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Why Do I Need To Revise? - A First Draft is Not a Final Draft

Your first draft of any writing assignment should never be the version you hand in for grading. To avoid being judged on incomplete or awkward writing, finish your draft as quickly as possible, at least a few days before the paper is due.

Here are some suggestions for the difficult task of re-seeing a first draft:

  • Put the completed draft aside for a day and distance yourself from it.
  • When you pick it up again, first re-read the assignment and write out a quick answer to the main question. Then compare it to your tentative thesis.
  • Make an outline that shows the skeleton of ideas in the first draft. Number each paragraph and state the point it makes in a complete sentence using different words. Do not copy a sentence you have already written. Continue until you have a list of all of the ideas in the paper.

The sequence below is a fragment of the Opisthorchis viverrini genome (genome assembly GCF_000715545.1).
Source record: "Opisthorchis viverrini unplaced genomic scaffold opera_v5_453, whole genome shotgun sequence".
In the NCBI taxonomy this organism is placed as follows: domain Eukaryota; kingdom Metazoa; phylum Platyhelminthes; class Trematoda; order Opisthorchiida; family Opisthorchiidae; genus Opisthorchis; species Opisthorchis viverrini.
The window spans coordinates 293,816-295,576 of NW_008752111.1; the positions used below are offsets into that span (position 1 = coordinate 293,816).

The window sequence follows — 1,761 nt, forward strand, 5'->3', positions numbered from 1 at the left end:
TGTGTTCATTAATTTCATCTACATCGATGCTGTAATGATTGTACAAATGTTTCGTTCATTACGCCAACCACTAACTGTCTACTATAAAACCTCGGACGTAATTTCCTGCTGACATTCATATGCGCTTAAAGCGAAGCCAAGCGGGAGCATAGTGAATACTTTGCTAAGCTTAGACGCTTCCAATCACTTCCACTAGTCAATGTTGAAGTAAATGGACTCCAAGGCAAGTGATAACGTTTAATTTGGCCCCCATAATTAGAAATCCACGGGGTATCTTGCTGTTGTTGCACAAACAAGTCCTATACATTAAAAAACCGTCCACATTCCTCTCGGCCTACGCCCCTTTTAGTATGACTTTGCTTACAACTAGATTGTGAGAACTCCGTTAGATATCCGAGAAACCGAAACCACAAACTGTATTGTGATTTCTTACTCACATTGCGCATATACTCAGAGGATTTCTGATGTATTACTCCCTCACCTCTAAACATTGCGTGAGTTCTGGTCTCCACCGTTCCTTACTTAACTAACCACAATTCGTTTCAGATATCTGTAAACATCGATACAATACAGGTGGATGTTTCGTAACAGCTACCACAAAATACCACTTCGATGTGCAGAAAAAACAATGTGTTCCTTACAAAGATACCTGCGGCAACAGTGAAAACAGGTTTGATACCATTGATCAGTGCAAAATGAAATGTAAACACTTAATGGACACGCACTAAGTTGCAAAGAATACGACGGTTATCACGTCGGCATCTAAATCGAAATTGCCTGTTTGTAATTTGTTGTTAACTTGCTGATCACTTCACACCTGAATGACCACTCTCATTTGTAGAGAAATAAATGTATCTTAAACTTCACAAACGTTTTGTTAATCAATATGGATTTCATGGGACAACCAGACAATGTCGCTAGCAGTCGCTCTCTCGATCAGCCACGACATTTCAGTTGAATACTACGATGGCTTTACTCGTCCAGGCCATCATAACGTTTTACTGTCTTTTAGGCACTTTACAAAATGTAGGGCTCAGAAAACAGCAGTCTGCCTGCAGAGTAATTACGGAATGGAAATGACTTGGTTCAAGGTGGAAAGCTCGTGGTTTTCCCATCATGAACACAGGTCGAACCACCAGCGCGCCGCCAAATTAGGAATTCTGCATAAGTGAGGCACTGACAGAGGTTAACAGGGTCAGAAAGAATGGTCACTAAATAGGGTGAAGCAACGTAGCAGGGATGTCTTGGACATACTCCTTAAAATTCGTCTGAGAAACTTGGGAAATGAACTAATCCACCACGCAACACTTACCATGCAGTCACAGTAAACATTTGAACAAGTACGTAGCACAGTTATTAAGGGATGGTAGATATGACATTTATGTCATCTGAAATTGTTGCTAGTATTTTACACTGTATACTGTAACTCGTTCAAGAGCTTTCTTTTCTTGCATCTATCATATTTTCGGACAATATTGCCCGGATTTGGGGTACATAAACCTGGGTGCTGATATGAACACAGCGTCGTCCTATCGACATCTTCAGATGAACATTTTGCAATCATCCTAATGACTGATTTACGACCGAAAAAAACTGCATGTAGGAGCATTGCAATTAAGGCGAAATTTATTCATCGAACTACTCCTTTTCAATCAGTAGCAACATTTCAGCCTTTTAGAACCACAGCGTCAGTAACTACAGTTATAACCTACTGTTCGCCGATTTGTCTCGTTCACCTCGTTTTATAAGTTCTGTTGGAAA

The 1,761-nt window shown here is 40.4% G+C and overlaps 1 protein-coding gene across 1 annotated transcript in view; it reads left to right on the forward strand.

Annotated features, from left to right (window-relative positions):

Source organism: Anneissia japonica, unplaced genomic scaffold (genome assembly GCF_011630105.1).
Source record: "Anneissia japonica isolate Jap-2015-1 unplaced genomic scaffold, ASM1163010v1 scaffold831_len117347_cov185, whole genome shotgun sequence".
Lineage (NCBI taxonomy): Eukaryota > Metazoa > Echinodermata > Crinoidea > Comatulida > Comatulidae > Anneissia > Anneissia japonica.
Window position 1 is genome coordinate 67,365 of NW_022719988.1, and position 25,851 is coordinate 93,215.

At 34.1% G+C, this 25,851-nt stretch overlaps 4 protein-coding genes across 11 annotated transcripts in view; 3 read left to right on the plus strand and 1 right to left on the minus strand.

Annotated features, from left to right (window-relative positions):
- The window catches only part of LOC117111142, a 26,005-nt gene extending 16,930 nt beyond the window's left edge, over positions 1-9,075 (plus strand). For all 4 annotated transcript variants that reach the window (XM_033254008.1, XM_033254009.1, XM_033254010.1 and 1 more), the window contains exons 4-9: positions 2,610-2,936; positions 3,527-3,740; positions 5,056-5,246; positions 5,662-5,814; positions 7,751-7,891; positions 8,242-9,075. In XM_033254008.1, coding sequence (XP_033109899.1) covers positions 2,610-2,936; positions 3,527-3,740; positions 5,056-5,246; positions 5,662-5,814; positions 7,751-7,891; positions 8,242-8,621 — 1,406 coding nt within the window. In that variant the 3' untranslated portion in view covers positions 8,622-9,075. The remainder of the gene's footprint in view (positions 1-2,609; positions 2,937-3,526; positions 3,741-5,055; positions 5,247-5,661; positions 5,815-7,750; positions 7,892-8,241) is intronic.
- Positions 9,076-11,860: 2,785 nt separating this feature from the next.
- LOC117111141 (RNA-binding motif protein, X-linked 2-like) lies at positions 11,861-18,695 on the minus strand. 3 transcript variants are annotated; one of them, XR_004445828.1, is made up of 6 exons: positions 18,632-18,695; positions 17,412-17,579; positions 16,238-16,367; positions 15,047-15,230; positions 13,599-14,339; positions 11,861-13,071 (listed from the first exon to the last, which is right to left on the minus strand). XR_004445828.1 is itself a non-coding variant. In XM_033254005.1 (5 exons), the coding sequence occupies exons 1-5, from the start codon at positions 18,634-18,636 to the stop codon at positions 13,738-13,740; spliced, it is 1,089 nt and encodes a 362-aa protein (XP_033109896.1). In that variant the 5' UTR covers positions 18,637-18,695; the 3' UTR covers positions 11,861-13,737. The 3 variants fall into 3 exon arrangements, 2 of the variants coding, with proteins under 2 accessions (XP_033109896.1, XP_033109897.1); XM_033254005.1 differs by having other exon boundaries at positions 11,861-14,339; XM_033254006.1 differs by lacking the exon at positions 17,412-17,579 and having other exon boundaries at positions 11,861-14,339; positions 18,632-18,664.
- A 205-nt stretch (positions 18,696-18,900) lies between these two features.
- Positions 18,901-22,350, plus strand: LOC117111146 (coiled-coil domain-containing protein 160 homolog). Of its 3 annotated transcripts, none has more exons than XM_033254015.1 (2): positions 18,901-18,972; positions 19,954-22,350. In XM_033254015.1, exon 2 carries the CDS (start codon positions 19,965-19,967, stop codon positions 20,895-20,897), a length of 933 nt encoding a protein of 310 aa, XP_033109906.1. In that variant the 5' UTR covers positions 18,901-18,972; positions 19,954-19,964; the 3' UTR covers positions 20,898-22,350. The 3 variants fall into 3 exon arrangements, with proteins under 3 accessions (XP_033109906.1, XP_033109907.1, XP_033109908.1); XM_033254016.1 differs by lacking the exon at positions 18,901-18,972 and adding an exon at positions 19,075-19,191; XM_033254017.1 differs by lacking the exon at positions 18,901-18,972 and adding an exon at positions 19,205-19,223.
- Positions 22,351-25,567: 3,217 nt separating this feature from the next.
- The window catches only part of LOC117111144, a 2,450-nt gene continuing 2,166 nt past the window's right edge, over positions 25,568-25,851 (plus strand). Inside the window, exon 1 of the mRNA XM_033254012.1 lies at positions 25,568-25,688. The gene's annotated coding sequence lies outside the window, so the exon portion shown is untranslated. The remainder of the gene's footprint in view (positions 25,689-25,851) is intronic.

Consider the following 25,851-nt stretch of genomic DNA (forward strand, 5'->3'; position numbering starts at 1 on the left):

• Then re-examine this "skeleton" with a critical eye. Ask yourself:

    • Are my key points in order? Is there a leg bone where a knee bone should be?
    • Are there smooth transitions between the main sections? What muscles connect the bones together?
    • What key statements need more evidence and more analysis?
    • What weak statements can I cut? Which don't make sense, are repetitive, or don't relate clearly to my thesis?

The purpose of revising is to create a structure that is strong and balanced.